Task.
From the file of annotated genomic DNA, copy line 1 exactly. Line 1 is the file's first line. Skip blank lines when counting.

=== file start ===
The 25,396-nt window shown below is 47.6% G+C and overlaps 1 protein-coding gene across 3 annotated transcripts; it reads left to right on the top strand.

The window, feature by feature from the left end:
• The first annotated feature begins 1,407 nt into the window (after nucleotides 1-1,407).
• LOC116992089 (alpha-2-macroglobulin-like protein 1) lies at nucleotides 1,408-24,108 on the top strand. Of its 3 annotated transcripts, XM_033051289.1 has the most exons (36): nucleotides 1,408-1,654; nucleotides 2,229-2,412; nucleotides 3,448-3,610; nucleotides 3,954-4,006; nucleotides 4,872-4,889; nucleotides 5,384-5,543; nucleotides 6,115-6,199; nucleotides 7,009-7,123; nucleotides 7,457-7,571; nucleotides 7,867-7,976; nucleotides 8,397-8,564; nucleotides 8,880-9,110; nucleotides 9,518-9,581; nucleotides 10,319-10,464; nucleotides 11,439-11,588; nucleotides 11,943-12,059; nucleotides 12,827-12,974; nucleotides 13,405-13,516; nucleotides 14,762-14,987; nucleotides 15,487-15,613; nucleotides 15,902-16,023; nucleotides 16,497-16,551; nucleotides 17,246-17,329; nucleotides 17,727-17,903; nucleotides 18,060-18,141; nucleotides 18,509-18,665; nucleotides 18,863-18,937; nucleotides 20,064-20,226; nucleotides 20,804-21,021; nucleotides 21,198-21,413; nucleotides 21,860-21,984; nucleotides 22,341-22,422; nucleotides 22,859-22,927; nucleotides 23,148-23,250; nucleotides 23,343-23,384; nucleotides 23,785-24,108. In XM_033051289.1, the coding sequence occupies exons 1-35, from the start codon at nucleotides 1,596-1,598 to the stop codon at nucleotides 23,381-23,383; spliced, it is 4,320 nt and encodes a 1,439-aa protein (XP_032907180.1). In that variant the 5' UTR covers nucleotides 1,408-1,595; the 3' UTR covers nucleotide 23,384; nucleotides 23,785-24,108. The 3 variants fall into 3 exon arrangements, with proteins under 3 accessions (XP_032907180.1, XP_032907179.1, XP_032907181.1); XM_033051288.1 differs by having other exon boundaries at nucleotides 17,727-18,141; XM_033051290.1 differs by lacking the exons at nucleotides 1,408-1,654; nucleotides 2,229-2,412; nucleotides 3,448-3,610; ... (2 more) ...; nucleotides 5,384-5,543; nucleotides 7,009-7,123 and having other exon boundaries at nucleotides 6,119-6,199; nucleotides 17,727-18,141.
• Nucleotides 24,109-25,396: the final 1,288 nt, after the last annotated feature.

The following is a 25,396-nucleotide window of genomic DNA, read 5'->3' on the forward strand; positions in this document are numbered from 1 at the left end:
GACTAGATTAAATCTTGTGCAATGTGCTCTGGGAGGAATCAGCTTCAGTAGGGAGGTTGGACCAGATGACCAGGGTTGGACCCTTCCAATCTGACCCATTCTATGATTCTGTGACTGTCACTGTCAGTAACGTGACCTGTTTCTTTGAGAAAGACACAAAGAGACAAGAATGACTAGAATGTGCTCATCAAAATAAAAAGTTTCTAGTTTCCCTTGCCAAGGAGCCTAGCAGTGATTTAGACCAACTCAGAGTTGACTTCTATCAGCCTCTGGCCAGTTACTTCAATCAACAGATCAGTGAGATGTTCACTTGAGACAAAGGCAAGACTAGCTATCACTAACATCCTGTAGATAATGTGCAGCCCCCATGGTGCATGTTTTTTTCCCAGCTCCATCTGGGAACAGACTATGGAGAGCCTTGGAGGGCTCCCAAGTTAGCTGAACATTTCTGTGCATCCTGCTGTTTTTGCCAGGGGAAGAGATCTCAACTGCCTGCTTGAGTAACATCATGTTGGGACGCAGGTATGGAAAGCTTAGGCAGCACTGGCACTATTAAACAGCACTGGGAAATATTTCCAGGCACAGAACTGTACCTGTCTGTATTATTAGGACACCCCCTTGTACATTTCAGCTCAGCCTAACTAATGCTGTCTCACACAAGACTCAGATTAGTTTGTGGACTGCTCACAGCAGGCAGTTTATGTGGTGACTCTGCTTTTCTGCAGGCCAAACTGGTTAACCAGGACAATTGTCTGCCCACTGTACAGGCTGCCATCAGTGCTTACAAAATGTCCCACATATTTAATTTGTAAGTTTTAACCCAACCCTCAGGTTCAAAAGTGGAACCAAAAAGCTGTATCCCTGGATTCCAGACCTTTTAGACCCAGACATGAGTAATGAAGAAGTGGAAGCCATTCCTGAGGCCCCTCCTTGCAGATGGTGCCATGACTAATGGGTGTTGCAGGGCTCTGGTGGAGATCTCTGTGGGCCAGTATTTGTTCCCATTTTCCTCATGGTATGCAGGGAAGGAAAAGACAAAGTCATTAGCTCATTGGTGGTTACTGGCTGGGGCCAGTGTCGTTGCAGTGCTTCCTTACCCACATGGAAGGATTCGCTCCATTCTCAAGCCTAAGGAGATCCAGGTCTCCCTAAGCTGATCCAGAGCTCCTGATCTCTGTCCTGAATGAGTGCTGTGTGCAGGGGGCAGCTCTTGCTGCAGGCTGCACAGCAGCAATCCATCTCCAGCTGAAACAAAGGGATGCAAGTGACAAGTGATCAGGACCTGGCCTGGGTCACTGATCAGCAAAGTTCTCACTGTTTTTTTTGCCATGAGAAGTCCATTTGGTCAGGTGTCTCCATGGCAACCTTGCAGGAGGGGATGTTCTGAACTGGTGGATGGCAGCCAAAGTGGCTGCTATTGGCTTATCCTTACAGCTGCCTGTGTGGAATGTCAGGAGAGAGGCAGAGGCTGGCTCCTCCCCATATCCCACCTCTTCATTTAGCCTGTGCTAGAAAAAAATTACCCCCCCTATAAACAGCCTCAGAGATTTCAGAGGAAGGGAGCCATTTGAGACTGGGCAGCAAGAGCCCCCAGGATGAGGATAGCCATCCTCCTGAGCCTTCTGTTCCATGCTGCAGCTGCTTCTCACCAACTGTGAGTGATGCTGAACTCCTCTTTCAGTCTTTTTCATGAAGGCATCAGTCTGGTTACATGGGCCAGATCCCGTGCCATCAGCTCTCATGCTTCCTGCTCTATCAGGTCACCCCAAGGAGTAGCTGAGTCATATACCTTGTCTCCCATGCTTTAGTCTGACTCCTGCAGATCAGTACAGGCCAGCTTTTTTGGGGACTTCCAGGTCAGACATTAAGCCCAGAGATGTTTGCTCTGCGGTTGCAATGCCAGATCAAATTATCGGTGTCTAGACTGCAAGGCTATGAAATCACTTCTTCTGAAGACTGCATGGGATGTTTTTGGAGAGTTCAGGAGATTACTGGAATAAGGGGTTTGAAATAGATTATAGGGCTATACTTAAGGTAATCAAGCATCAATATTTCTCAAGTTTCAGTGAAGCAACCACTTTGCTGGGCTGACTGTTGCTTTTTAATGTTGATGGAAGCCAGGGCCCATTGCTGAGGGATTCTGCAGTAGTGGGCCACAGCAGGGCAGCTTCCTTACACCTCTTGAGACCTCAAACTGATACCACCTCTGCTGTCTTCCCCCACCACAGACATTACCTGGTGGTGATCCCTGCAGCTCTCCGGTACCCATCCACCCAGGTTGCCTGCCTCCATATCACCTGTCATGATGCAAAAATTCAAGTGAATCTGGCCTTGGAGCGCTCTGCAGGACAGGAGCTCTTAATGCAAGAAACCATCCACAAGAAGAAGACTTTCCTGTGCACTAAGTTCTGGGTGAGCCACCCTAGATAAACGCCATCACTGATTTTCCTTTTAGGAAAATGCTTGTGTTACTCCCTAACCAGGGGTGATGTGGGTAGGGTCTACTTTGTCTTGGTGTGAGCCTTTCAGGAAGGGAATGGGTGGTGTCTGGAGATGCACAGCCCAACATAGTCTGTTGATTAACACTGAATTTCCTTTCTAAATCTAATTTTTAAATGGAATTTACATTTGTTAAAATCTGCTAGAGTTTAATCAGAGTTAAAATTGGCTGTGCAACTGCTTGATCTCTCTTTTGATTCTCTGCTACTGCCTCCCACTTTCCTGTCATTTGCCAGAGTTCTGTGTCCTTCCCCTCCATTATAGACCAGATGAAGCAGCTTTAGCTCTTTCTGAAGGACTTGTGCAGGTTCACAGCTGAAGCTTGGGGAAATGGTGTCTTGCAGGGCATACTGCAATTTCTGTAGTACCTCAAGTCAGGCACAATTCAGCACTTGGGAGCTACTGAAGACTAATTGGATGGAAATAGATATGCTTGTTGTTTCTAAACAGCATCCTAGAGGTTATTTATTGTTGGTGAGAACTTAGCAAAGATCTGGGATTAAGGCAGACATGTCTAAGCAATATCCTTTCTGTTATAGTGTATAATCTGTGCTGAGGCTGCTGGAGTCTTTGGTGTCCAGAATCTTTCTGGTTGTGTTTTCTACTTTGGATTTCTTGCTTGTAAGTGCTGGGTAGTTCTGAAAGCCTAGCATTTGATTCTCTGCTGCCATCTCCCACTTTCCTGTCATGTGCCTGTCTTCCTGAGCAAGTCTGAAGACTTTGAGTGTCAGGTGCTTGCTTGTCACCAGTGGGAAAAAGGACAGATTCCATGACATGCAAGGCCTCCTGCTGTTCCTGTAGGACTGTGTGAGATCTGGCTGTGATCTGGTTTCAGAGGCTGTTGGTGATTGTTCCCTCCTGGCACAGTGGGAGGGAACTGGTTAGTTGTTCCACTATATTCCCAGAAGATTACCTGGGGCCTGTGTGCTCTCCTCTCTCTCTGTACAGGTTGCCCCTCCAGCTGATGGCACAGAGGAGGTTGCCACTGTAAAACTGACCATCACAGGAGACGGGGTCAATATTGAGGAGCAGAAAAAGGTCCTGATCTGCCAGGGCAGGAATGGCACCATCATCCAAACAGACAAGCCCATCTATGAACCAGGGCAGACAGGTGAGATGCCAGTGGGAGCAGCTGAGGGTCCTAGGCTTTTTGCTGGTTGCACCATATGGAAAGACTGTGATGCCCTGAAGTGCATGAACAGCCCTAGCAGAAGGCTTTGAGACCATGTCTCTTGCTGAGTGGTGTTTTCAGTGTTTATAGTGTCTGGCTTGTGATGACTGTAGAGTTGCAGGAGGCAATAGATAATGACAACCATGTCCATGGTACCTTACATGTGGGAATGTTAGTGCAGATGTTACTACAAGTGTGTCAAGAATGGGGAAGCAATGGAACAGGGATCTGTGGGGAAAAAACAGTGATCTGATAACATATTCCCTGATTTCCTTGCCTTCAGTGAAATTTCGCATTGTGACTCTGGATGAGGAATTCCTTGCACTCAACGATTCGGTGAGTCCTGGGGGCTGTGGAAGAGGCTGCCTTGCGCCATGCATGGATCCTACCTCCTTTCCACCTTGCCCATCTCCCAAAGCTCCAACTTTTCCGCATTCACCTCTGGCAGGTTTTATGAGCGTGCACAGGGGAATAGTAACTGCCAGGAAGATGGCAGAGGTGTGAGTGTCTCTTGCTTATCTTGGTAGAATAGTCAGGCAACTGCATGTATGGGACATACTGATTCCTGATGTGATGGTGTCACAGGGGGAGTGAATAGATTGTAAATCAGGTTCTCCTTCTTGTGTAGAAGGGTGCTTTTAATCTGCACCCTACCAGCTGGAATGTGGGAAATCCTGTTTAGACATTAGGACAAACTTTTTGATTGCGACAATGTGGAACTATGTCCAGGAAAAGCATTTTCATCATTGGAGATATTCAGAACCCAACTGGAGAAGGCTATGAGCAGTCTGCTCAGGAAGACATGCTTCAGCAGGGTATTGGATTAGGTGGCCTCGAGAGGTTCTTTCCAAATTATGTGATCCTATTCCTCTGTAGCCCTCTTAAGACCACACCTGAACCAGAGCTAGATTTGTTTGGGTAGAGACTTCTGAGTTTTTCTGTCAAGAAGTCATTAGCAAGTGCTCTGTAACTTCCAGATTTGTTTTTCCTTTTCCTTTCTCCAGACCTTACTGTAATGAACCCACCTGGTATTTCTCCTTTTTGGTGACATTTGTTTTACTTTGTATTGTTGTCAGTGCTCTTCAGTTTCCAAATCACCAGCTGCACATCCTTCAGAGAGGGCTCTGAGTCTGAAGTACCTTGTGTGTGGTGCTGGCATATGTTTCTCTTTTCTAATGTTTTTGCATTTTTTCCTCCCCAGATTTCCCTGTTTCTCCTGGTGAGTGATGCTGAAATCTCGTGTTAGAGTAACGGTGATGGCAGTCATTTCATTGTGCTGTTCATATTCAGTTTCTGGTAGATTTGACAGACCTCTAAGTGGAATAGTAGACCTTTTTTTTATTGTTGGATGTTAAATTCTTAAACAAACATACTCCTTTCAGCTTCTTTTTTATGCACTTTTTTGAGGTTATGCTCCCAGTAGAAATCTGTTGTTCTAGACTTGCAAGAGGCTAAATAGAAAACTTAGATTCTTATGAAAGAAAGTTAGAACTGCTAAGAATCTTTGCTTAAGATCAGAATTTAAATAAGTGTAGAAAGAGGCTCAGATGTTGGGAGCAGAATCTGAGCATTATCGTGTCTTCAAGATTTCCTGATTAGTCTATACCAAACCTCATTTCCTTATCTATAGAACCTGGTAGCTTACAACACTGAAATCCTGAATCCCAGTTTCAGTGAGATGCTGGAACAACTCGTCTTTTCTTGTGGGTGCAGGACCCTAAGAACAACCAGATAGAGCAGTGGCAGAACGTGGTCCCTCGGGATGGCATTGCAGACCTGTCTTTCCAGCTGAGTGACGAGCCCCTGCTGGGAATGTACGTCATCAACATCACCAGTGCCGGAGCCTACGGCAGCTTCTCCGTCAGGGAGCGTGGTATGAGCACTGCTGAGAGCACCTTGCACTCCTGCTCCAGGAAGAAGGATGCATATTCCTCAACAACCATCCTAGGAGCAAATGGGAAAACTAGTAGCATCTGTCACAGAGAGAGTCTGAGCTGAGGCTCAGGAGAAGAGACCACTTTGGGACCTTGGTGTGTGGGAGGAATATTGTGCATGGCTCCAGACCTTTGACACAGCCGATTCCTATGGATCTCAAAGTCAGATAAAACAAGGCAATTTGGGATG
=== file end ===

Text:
The 25,396-nt window shown below is 47.6% G+C and overlaps 1 protein-coding gene across 3 annotated transcripts; it reads left to right on the top strand.